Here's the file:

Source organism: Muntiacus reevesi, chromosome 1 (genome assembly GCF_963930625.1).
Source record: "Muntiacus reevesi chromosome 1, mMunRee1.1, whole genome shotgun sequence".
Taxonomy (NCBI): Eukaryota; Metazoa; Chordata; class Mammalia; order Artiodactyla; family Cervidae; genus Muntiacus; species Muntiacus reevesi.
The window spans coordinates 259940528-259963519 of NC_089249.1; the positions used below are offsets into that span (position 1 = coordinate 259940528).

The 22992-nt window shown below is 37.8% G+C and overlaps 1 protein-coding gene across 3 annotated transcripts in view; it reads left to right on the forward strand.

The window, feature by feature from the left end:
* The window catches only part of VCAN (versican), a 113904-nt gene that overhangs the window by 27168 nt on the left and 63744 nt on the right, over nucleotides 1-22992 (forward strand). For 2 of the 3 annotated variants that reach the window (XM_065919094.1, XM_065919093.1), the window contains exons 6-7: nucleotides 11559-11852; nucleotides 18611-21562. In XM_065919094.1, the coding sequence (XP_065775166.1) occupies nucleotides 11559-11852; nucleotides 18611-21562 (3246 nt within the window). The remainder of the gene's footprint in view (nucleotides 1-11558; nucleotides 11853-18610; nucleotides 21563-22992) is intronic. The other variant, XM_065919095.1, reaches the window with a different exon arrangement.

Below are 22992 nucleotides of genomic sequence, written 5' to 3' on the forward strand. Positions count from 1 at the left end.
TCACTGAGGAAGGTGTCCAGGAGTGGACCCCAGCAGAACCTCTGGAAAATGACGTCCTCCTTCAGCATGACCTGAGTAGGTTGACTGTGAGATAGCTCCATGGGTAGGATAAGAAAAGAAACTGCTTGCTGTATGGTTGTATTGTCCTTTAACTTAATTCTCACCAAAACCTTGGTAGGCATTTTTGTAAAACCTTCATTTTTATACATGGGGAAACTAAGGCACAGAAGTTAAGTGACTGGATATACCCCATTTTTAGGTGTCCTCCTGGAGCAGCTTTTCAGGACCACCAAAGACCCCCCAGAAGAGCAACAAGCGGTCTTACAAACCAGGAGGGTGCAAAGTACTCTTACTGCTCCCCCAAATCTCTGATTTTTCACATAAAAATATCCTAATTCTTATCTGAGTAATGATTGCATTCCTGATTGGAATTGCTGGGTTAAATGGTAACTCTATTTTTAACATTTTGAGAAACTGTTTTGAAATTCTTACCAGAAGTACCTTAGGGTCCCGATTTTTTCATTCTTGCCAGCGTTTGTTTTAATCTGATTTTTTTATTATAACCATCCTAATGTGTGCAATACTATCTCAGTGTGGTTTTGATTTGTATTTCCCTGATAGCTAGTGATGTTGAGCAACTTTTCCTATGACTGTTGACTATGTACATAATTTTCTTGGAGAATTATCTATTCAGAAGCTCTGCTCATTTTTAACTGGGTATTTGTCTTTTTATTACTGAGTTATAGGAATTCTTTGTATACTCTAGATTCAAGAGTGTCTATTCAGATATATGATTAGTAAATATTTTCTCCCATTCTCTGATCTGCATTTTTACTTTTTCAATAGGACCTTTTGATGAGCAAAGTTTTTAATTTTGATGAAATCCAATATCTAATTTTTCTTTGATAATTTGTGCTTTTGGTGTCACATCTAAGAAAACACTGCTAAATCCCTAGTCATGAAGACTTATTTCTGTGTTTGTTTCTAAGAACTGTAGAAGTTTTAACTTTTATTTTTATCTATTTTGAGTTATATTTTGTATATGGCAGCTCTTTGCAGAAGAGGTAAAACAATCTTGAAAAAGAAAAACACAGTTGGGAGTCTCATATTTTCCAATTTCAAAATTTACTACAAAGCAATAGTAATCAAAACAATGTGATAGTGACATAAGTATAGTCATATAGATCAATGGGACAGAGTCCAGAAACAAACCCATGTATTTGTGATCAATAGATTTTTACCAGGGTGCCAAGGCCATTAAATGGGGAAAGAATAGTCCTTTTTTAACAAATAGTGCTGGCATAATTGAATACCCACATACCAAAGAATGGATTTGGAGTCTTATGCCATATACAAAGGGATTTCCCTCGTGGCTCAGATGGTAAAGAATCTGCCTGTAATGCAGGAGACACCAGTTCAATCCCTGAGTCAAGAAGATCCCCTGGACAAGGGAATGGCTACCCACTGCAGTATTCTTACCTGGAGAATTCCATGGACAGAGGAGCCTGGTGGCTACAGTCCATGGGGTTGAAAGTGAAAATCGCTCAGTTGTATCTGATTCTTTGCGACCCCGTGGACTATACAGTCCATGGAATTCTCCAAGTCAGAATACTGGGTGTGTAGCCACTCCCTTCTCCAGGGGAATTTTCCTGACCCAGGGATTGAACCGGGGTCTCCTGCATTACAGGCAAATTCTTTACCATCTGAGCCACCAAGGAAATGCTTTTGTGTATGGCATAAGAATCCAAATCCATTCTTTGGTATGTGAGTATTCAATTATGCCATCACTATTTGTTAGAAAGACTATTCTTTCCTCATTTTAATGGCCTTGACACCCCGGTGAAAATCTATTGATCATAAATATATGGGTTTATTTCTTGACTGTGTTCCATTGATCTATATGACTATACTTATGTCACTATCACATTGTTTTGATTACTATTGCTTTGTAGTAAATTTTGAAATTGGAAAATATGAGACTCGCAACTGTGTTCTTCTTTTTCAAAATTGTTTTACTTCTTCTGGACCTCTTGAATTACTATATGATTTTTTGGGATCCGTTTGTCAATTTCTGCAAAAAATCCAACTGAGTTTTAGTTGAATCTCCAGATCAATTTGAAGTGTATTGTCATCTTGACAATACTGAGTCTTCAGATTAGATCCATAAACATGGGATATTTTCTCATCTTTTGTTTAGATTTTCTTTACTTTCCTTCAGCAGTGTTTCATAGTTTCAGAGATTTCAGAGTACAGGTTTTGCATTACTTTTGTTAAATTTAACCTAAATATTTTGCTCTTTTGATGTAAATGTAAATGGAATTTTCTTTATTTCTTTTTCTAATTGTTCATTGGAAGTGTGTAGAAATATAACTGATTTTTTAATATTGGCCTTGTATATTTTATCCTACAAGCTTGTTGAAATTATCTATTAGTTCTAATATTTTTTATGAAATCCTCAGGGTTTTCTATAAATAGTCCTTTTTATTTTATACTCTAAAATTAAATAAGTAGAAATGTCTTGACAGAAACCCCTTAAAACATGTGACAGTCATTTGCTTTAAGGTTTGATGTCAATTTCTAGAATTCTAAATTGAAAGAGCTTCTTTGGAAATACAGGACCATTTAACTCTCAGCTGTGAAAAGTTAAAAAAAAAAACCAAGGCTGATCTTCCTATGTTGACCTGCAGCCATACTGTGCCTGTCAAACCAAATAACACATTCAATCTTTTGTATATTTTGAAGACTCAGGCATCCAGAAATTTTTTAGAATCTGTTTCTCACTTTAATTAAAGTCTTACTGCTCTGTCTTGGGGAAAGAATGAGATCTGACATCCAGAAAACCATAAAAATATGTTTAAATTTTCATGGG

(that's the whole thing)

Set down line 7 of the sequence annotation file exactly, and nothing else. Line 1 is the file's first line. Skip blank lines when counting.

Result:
* The window catches only part of VCAN (versican), a 113904-nt gene that overhangs the window by 27168 nt on the left and 63744 nt on the right, over nucleotides 1-22992 (forward strand). For 2 of the 3 annotated variants that reach the window (XM_065919094.1, XM_065919093.1), the window contains exons 6-7: nucleotides 11559-11852; nucleotides 18611-21562. In XM_065919094.1, the coding sequence (XP_065775166.1) occupies nucleotides 11559-11852; nucleotides 18611-21562 (3246 nt within the window). The remainder of the gene's footprint in view (nucleotides 1-11558; nucleotides 11853-18610; nucleotides 21563-22992) is intronic. The other variant, XM_065919095.1, reaches the window with a different exon arrangement.